Sometimes we are prisoners of other people’s paradigms. The problem with most companies, even those with strong management, is that [...]
December 6 2007 by JP Donlon
Sometimes we are prisoners of other people’s paradigms. The problem with most companies, even those with strong management, is that there are few mechanisms for bottom-up renewal. As a result, change happens in convulsions usually involving a crisis. The credit crunch did more to Citigroup and Merrill Lynch than trigger the departure of their respective CEOs. It showed that they had had very weak mechanisms to regenerate leaders.
But leadership is more important than picking another CEO; it’s identifying and grooming leaders at all levels. In this issue, CE looks at the importance of leadership development in two different ways. In “Stars and Keepers,” Andrew Green, Chris Barbin and Melanie Schmidt examine a merger notable for the acquirer’s attention to retaining the talent required to make the deal worth pursuing in the first place.
Elsewhere, CE looks at what leading companies do to develop a talent pipeline. In our third annual study (p. 58) conducted in partnership with The Hay Group, we look at the 20 best companies that develop leaders at all levels of the organization. In his new book The Future of Management, Gary Hamel credits Mary Parker Follett, a contemporary of Frederick Winslow Taylor, for being the most prescient management thinker of the 20th century. He advances the following from her 1924 work, Creative Experience, in which she wrote:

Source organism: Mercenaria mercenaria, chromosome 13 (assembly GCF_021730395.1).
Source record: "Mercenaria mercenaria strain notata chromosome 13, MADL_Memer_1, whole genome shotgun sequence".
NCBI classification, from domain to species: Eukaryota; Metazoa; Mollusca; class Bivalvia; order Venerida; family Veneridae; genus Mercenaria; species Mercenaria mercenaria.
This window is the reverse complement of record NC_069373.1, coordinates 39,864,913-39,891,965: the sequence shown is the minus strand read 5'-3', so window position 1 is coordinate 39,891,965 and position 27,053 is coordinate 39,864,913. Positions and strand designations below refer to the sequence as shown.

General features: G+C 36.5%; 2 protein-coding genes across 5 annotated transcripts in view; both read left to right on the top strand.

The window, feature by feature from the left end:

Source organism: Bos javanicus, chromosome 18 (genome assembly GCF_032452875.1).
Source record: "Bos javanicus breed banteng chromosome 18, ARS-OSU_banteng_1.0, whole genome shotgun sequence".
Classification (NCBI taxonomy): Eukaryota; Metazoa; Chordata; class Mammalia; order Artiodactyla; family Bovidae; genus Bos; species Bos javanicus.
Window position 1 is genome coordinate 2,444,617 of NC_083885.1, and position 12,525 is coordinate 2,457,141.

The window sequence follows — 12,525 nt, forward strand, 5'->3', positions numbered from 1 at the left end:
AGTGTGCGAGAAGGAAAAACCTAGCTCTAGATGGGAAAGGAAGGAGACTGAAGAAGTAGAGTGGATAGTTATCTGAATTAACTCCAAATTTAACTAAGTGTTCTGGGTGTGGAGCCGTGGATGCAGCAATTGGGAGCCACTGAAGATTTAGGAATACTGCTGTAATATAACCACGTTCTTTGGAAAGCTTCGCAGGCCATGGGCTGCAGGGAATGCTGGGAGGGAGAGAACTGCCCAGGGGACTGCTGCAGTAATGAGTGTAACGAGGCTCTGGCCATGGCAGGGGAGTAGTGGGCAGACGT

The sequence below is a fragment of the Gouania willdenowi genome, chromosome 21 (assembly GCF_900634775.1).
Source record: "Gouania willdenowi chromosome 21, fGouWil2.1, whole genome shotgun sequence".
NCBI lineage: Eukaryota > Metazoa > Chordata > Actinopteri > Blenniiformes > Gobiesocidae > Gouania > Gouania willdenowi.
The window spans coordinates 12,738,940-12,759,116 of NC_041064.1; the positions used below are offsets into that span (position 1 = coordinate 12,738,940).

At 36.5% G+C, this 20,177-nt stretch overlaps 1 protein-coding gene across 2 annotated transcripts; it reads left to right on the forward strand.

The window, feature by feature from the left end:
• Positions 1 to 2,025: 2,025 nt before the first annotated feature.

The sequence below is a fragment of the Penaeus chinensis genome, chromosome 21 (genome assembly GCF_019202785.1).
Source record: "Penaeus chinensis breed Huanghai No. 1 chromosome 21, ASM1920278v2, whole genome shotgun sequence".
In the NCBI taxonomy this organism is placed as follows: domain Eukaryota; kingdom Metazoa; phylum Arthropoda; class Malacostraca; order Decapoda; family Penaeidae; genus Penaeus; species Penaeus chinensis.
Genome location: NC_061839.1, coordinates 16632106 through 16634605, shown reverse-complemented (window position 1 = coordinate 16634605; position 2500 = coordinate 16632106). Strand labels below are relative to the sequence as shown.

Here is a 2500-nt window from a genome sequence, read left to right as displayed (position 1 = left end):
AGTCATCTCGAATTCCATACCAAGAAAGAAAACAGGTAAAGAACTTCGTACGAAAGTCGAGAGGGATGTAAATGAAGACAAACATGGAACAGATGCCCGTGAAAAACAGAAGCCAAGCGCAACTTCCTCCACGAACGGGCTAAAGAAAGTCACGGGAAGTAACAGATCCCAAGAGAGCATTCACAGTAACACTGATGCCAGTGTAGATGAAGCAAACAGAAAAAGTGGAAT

Leadership is not defined by the exercise of power, but by the
capacity to increase the sense of power among those who are led.
The most essential work of the leader is to create more leaders.
Hamel argues that all management is stuck in a time warp. It still has its hierarchies; its bureaucracies, and its attention to stamping out variances. Eliminating variances is good insofar as it promotes efficiency, but as the pace of change accelerates, more companies are finding themselves on the wrong side of the change curve. This is why GE’s Jeff Immelt and Procter & Gamble’s A.G. Lafley spend up to half their time in one way or another developing talent from within. For the third year running, the two companies have led the study’s premier list. “We are an innovation company,” says Lafley. “In our company you’ve got to be very open and agile, someone who’s continually learning and getting the best ideas from anywhere.” Hamel argues that the technology of management must be reinvented. But who is going to do the reinventing? Bet on those who develop the gene pool for the tomorrow no one can fully anticipate.